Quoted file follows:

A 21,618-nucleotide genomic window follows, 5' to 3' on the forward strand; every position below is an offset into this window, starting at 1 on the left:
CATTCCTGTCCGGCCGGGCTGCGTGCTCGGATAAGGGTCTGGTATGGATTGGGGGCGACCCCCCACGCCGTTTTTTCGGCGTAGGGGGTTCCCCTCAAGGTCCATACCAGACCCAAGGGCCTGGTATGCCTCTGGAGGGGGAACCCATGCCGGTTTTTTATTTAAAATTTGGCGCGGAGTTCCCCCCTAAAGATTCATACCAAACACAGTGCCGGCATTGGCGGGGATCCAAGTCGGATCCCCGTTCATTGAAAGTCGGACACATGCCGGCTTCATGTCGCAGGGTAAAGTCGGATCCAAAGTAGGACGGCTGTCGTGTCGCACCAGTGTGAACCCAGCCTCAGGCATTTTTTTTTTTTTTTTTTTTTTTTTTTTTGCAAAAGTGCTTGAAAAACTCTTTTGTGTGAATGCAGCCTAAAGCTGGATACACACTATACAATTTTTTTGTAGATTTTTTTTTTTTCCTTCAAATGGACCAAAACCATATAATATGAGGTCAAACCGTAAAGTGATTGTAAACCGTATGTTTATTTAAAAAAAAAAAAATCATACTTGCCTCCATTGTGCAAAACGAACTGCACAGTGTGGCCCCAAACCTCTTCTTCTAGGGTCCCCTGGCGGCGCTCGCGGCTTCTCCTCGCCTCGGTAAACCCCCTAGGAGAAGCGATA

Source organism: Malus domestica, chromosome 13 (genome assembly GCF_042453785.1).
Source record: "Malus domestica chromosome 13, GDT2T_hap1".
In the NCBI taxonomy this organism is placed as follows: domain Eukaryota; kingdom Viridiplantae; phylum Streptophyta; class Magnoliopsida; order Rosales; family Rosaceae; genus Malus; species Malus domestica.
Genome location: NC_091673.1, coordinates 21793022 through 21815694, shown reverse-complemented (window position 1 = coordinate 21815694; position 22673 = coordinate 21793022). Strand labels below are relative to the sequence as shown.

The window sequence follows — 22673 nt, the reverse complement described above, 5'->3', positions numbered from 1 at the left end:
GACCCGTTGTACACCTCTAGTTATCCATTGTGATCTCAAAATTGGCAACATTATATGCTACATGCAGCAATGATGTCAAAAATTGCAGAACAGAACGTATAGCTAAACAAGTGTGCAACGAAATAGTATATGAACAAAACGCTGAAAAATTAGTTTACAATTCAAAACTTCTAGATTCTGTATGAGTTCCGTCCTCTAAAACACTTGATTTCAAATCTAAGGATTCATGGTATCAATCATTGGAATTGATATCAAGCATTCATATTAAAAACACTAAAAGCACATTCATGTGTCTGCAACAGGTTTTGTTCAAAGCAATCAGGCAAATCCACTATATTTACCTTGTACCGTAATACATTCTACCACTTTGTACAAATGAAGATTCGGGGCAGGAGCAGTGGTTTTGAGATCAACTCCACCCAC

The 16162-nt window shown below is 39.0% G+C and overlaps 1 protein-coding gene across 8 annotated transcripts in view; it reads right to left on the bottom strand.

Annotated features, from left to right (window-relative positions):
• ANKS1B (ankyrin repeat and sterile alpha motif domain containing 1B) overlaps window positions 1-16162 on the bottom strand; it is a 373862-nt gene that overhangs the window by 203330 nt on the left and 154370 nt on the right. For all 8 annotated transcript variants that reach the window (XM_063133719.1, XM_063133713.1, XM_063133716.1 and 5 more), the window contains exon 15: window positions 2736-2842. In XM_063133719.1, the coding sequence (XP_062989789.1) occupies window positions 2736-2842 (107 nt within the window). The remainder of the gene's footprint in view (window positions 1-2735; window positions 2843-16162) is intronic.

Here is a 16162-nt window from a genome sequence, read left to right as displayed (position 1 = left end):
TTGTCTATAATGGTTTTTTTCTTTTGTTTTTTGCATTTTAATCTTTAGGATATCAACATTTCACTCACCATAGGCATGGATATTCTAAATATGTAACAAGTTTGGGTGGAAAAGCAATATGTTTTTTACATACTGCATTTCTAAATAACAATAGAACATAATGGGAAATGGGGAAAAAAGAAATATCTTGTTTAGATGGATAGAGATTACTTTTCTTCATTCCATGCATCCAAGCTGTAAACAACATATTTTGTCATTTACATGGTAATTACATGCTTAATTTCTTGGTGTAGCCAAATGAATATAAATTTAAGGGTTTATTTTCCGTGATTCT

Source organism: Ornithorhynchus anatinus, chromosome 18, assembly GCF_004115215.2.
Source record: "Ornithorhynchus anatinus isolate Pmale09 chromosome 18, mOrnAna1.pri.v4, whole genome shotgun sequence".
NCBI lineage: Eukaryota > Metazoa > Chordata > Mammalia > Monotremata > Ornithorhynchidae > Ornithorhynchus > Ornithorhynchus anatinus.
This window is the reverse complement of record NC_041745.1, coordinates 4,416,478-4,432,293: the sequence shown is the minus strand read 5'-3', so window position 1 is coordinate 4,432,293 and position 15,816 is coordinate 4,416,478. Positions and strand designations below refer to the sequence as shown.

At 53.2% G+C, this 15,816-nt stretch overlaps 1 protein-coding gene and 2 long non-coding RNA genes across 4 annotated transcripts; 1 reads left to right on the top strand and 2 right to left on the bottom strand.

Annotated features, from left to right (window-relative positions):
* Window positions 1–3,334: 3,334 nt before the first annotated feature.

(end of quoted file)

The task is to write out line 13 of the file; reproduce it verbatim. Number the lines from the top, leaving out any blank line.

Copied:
TTGTCTATAATGGTTTTTTTCTTTTGTTTTTTGCATTTTAATCTTTAGGATATCAACATTTCACTCACCATAGGCATGGATATTCTAAATATGTAACAAGTTTGGGTGGAAAAGCAATATGTTTTTTACATACTGCATTTCTAAATAACAATAGAACATAATGGGAAATGGGGAAAAAAGAAATATCTTGTTTAGATGGATAGAGATTACTTTTCTTCATTCCATGCATCCAAGCTGTAAACAACATATTTTGTCATTTACATGGTAATTACATGCTTAATTTCTTGGTGTAGCCAAATGAATATAAATTTAAGGGTTTATTTTCCGTGATTCT